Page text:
Medical Marijuana discrimination?

Here is a simple, yet, controversial question: If someone has used marijuana - even if used for medical reasons - should this prohibit him or her from being considered to be on a transplant list? Hospitals throughout this great nation struggle with this question every day.

Timothy Garon (pictured above) is a patient at the University of Washington Medical Center. He has end stage Hepatitis C and, according to this Associated Press story, may be in his final days without a liver transplant.

But Garon's been refused a spot on the transplant list, largely because he has used marijuana, even though it was legally approved for medical reasons. "I'm not angry, I'm not mad, I'm just confused," said Garon, lying in his hospital bed a few minutes after a doctor told him the hospital transplant committee's decision Thursday.

With the scarcity of donated organs, transplant committees like the one at the University of Washington Medical Center use tough standards, including whether the candidate has other serious health problems or is likely to drink or do drugs. And with cases like Garon's, they also have to consider — as a dozen states now have medical marijuana laws — if using dope with a doctor's blessing should be held against a dying patient in need of a transplant.

Now, according to the American Liver Foundation, in 2005, approximately 6500 liver transplants were performed in the United States. Also, according to the site, it states that about 17000 Americans are on the liver transplant list. Interestingly enough, the CDC website states that the number of new infections with Hepatitis C has decreased from 240000 in the 1980s to about 19000 in 2006.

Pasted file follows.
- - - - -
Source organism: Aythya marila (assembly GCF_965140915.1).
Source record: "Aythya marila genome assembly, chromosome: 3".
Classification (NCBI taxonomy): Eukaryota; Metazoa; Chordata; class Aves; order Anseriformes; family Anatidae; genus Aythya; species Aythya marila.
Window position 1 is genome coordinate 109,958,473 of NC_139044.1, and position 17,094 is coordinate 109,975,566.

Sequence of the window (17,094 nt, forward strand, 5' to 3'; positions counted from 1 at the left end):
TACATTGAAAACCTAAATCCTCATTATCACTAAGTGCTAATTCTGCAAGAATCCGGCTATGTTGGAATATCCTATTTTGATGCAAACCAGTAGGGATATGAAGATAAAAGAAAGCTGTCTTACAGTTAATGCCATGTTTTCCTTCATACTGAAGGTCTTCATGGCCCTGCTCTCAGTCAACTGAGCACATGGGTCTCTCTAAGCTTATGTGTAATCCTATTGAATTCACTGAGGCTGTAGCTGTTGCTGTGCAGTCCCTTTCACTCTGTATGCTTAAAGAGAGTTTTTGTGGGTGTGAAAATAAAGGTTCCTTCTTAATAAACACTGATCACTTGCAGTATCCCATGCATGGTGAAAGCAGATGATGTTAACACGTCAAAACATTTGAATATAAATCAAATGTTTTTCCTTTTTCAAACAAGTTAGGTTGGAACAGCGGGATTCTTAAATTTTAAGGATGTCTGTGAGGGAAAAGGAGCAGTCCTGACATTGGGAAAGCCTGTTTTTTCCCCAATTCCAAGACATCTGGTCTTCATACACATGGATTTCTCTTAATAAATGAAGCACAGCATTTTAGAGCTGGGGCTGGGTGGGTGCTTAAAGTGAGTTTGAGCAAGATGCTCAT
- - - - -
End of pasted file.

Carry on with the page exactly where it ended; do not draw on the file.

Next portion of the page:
The issue of who should and who should not receive a transplant is always controversial. I think the issue of use of marijuana is interesting as I have blogged about it before here, here, and here.

Even though this gentleman's story is very compelling, I'm going to have to side with the hospital on this one. I agree with what was said by Dr. Robert Sade, director of the Institute of Human Values in Health Care at the Medical University of South Carolina. "Marijuana, unlike alcohol, has no direct effect on the liver. It is however a concern ... in that it's a potential indicator of an addictive personality." (And in my book, not a good candidate for a transplant.)